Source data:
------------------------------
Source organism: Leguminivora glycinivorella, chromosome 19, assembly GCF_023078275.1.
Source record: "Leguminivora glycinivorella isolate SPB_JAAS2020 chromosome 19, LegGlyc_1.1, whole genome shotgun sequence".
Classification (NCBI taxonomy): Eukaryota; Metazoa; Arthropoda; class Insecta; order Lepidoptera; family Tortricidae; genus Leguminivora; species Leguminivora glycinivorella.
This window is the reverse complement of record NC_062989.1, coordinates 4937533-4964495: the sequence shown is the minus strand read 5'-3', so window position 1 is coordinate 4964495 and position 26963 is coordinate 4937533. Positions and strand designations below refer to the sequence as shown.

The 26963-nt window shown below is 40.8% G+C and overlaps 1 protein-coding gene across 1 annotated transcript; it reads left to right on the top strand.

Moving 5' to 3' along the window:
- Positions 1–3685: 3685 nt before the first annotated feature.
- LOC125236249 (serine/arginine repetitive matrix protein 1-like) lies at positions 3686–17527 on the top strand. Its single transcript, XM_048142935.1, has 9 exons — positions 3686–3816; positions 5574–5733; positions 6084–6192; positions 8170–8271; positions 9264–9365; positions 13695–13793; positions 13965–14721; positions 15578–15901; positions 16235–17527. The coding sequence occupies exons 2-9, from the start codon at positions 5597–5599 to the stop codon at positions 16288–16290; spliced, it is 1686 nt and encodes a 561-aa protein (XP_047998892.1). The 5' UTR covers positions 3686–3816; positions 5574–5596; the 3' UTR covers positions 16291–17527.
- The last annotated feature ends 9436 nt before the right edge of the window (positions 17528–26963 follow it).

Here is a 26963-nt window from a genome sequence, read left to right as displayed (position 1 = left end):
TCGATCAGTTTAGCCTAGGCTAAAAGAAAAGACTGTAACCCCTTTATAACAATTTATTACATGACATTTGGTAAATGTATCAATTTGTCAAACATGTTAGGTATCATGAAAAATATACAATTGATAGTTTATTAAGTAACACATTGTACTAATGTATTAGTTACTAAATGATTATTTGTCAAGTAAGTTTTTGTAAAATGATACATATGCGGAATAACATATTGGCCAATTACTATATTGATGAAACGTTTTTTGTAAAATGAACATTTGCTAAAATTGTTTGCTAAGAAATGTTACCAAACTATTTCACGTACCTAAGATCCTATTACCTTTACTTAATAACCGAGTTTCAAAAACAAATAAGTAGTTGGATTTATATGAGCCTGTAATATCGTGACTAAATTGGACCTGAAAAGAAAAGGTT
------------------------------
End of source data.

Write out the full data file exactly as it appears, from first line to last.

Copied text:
Source organism: Leguminivora glycinivorella, chromosome 19, assembly GCF_023078275.1.
Source record: "Leguminivora glycinivorella isolate SPB_JAAS2020 chromosome 19, LegGlyc_1.1, whole genome shotgun sequence".
Classification (NCBI taxonomy): Eukaryota; Metazoa; Arthropoda; class Insecta; order Lepidoptera; family Tortricidae; genus Leguminivora; species Leguminivora glycinivorella.
This window is the reverse complement of record NC_062989.1, coordinates 4937533-4964495: the sequence shown is the minus strand read 5'-3', so window position 1 is coordinate 4964495 and position 26963 is coordinate 4937533. Positions and strand designations below refer to the sequence as shown.

The 26963-nt window shown below is 40.8% G+C and overlaps 1 protein-coding gene across 1 annotated transcript; it reads left to right on the top strand.

Moving 5' to 3' along the window:
- Positions 1–3685: 3685 nt before the first annotated feature.
- LOC125236249 (serine/arginine repetitive matrix protein 1-like) lies at positions 3686–17527 on the top strand. Its single transcript, XM_048142935.1, has 9 exons — positions 3686–3816; positions 5574–5733; positions 6084–6192; positions 8170–8271; positions 9264–9365; positions 13695–13793; positions 13965–14721; positions 15578–15901; positions 16235–17527. The coding sequence occupies exons 2-9, from the start codon at positions 5597–5599 to the stop codon at positions 16288–16290; spliced, it is 1686 nt and encodes a 561-aa protein (XP_047998892.1). The 5' UTR covers positions 3686–3816; positions 5574–5596; the 3' UTR covers positions 16291–17527.
- The last annotated feature ends 9436 nt before the right edge of the window (positions 17528–26963 follow it).

Here is a 26963-nt window from a genome sequence, read left to right as displayed (position 1 = left end):
TCGATCAGTTTAGCCTAGGCTAAAAGAAAAGACTGTAACCCCTTTATAACAATTTATTACATGACATTTGGTAAATGTATCAATTTGTCAAACATGTTAGGTATCATGAAAAATATACAATTGATAGTTTATTAAGTAACACATTGTACTAATGTATTAGTTACTAAATGATTATTTGTCAAGTAAGTTTTTGTAAAATGATACATATGCGGAATAACATATTGGCCAATTACTATATTGATGAAACGTTTTTTGTAAAATGAACATTTGCTAAAATTGTTTGCTAAGAAATGTTACCAAACTATTTCACGTACCTAAGATCCTATTACCTTTACTTAATAACCGAGTTTCAAAAACAAATAAGTAGTTGGATTTATATGAGCCTGTAATATCGTGACTAAATTGGACCTGAAAAGAAAAGGTT